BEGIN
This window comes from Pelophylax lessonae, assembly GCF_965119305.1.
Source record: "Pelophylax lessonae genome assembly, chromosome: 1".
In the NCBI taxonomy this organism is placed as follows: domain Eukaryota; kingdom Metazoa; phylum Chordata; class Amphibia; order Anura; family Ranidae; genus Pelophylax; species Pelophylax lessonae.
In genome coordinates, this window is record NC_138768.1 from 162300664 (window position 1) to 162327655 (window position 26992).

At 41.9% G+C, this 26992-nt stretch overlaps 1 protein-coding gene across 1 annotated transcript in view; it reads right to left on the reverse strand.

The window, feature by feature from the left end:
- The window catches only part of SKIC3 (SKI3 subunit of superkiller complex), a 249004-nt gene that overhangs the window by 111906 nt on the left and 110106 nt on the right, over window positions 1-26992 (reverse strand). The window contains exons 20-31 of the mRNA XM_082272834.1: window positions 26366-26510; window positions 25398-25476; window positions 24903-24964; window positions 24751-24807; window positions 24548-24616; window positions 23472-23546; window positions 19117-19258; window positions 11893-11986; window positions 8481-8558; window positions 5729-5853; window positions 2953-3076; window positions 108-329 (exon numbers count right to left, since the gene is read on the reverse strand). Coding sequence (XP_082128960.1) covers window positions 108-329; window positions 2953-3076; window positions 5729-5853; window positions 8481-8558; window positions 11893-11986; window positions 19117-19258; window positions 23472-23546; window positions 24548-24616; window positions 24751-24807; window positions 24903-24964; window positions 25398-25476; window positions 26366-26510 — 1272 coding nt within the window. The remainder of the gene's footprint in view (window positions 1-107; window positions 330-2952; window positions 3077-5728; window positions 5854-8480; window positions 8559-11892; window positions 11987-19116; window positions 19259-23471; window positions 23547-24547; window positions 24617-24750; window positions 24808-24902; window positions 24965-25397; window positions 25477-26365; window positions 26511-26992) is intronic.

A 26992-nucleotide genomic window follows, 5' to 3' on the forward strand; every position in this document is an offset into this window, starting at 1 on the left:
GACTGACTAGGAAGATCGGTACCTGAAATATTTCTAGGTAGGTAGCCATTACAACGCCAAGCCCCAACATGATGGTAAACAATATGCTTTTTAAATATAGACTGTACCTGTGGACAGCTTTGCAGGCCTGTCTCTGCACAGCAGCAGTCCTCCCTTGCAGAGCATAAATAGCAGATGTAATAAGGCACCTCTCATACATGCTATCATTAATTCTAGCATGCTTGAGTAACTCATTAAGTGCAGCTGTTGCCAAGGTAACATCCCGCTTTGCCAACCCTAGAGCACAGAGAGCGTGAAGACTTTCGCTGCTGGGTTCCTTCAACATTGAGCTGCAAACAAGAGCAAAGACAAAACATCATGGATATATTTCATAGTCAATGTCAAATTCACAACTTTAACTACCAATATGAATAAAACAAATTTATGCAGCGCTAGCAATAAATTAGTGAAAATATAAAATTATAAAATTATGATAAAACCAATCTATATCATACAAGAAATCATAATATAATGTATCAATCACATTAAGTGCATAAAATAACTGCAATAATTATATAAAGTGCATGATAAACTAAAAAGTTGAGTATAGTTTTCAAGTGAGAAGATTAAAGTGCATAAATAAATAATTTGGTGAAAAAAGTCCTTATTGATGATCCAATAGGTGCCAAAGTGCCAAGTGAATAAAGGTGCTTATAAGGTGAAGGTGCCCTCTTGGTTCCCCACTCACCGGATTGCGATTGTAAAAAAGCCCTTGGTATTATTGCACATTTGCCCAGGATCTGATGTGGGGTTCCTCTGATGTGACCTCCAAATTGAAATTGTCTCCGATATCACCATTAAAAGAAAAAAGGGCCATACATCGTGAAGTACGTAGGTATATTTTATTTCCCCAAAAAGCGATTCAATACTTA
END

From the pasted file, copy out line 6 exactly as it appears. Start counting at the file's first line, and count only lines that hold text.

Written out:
The window, feature by feature from the left end: